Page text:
Blue baby operation
Rich Ringel, M.D.
The Helen B. Taussig Congenital Heart Centerat Johns Hopkins, a world leader in advancing pediatric cardiology care, continues to serve the needs of children from the mid-Atlantic region, around the country, and overseas. Now, with an outpatient clinic, non-invasive imaging, fetal echo, heart transplant and other services and faculty offices housed together on the second floor of the new Charlotte R. Bloomberg Children's Center, all services offered by the Center are under one roof. That means more collaboration and consultation in diagnosing and treating a wide range of conditions. Advances in technology are present, too. Imaging features include an upgraded echocardiography suite with top-line equipment, enhancing diagnostics and collaboration with referring and treating physicians. Also, the new pediatric cardiac catheterization lab provides three-dimensional, high-definition images to ensure accuracy and improve results for patients.
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Considered the birthplace of modern pediatric cardiology, with milestones like development in 1944 of the first open-heart surgery to correct congenital heart defects in infants – known as the “blue baby operation” – the Helen B. Taussig Congenital Heart Center offers services unmatched by any hospital in the region.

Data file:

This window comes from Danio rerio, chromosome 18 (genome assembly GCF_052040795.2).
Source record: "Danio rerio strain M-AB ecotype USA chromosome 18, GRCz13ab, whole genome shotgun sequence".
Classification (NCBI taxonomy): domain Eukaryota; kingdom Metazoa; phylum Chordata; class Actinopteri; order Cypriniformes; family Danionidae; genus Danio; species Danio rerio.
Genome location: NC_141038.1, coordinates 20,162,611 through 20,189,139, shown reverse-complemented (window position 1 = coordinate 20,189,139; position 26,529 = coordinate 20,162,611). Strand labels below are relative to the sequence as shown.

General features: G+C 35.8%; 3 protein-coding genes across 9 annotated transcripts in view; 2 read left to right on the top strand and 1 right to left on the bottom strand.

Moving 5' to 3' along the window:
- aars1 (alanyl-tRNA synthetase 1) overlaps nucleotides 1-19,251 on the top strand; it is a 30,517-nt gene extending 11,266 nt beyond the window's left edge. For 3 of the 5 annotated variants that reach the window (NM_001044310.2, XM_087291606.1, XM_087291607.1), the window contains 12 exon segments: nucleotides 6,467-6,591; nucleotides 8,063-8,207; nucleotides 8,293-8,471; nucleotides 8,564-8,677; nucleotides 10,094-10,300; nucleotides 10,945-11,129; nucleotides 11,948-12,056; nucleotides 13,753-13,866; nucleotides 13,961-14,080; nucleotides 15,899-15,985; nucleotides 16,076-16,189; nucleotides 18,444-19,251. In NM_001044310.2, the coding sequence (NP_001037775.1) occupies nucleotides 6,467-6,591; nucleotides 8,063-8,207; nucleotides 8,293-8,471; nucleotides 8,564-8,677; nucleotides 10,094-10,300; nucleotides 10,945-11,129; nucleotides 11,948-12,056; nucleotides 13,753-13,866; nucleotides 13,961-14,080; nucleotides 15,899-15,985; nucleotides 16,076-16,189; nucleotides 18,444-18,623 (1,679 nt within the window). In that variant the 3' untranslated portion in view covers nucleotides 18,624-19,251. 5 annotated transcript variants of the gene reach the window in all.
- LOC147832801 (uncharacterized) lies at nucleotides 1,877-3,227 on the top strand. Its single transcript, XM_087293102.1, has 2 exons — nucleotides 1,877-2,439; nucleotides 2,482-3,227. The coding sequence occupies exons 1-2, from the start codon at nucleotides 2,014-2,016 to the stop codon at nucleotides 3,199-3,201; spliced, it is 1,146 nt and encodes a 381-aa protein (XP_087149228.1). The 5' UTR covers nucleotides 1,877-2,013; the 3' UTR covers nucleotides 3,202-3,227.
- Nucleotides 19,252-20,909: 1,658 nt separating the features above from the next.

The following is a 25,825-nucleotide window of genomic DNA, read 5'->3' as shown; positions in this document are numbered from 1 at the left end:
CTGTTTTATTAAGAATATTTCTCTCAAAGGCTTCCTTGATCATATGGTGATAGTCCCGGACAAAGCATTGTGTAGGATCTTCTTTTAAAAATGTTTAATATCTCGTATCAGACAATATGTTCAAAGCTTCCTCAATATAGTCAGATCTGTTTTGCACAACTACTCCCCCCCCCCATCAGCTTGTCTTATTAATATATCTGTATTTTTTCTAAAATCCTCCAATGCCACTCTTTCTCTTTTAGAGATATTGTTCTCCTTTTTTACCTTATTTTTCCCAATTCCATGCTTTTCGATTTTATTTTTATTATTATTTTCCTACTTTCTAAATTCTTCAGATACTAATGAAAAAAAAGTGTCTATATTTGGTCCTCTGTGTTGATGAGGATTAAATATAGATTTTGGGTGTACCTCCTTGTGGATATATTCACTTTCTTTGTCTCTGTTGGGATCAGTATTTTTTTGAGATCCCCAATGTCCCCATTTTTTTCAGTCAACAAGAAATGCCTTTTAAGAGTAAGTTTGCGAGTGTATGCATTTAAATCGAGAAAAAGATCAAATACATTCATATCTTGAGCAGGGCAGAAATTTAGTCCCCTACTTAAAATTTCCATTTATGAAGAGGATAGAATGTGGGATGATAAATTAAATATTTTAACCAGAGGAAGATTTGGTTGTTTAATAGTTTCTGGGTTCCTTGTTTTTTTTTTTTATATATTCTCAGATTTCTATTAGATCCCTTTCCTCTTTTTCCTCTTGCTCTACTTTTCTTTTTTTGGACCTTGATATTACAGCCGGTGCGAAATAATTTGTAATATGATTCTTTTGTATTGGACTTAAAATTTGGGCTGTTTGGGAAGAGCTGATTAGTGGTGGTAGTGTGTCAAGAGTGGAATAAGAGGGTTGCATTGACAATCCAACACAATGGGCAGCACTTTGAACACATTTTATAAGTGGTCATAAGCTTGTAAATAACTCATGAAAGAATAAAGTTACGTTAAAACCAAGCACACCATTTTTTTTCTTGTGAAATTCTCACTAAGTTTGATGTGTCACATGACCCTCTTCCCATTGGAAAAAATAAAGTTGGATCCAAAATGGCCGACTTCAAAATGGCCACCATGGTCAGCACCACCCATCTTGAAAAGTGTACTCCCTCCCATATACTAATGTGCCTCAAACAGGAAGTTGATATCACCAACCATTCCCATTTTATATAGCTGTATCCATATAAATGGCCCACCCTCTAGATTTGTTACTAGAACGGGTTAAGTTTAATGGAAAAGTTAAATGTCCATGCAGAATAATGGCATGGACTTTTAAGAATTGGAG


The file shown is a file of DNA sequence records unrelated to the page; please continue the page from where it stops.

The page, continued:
Care for patients with congenital heart disease is provided by our clinical faculty and staff, including 13 board certified pediatric cardiologists who see more than 6,000 outpatient visits each year, and two pediatric cardiac surgeons who operate on more than 300 infants, children and adults with congenital heart disease each year. We provide services in the following areas:
As part of achievements like the first open-heart surgery to correct congenital heart defects in infants – the famous “blue baby operation” in 1944 – pediatric cardiology at Johns Hopkins has a very rich history. In fact, many in the field consider Johns Hopkins the birthplace of modern pediatric cardiology. Now known as The Helen B. Taussig Congenital Heart Center at Johns Hopkins, the division is still making milestones, but in some new and novel ways. During a recent interview in his 5th floor office in the original Children’s Center, Division Chief Joel Brenner described an “enormous transition” for pediatric cardiology from the world of physiology and anatomy to the world of molecular genetics, especially in the area of congenital heart disease.
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